10 Largest Companies That the State Had to Bail Out

You Never Know When Your Business May Suffer a Loss. These Companies Were So Far Gone, the State Had to Bail Them Out.

If you thought it was embarrassing getting your parents to bail you out, can you image what it must feel like for some of the most powerful companies in the world to ask for a loan?

These companies have been affected by financial crisis, stock market crashes, recessions, and the coronavirus pandemic.

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Amtrak – $1 Billion

Covid hasn’t been kind to business and with people staying at home, Amtrak has been under huge financial strain.

Amtrak has been around since 1971 and end 2018, was transporting close to 32 million passengers yearly. Congress has already given Amtrak a $1 billion bailout after daily ridership fell 96%.

Amtrak hasn’t been making a profit since it started, as pointed out by Frank Hill for nsjonline.com. He said, “There is $1.5 billion in this bill for AMTRAK. AMTRAK has never been profitable since inception in 1971. COVID didn’t cause current problems at AMTRAK; AMTRAK structure and management has always caused problems at AMTRAK.”

Amtrak still needs $1.5 billion in funding and confirmed they would cut costs by $500,000 to receive the additional funding.


Adidas: $3.3 Billion

Adidas has gone through a lot lately. They’re planning to sell the struggling Reebok brand which they purchased 15 years ago, in the hope of rivalling Nike. Despite investors advising them to pull the plug on Reebok, it’s only now coming to pass.

Adidas has encountered massive dips in sales, citing the virus and supply chain problems as the reason.

The German government has loaned the struggling brand $3.3 billion, with a clause in place. Business of Fashion reported, “One of the conditions of the syndicated loan is that the company suspends dividend payments for the duration of the loan.”

Adidas was allegedly not keen on suspending the dividend payments and were looking at other alternatives.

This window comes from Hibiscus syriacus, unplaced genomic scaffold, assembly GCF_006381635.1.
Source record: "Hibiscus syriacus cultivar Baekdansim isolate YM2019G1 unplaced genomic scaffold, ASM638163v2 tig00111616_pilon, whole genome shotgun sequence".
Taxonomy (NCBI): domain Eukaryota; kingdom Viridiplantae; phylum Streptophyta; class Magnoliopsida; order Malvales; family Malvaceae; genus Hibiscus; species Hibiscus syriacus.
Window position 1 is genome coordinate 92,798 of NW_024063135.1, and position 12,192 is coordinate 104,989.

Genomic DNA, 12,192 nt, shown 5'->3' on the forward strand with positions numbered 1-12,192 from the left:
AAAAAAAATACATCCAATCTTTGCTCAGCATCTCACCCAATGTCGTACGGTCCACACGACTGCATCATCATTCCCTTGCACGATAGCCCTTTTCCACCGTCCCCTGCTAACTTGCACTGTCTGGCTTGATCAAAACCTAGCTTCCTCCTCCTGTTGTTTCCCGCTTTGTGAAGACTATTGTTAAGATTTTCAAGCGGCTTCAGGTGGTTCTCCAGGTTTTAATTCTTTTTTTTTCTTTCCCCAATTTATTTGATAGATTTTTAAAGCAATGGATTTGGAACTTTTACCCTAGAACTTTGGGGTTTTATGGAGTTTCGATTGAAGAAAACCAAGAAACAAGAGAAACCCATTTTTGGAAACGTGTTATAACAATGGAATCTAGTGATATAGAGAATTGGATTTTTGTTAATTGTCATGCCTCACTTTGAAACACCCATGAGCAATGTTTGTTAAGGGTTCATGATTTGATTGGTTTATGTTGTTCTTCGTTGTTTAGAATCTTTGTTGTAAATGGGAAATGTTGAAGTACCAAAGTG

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If you’re interested in knowing about the history of Adidas, check out The Enemy Brothers Who Founded Adidas and PUMA.


Fiat Chrysler Automobiles: $7.1 Billion * $1.5 Billion

We highlighted the huge success that Chrysler was in our video, 10 Companies Who Managed to Make A Comeback.

Founded in 1925 by Walter Chrysler, the brand enjoyed decades of upward trends since inception. However, the US automaker had several challenges along the way that almost saw the end of the iconic brand.

The oil crisis, dwindling sales and foreign competition put Chrysler at jeopardy during the 70s. At that stage, government had to bail the company out with $1.5 billion.

Under the leadership of Lee lacocca, who had been fired by Ford in 1978, with Henry Ford citing, “Sometimes you just don’t like somebody,” lacocca became president of Chrysler. In 1984, lacocca and Chrysler recorded record profits of over $2.4 billion.

Later on in the article, we’ll tell you about another massive bailout that Chrysler was part of.

Fiat acquired 100% of Chrysler in 2014, and since Covid, Italy’s government has approved $7.1 billion emergency funding.


Airlines Industries Globally

Aluxers, with Covid, airline industries around the globe have taken a beating.

To highlight some of the biggest bailouts we begin with Air France – who received $7.9 billion. There is a condition in place with the loan, that they need to reduce their overall emissions by half for domestic flights by 2024, source 2% of their fuel sustainably and reduce their carbon intensity.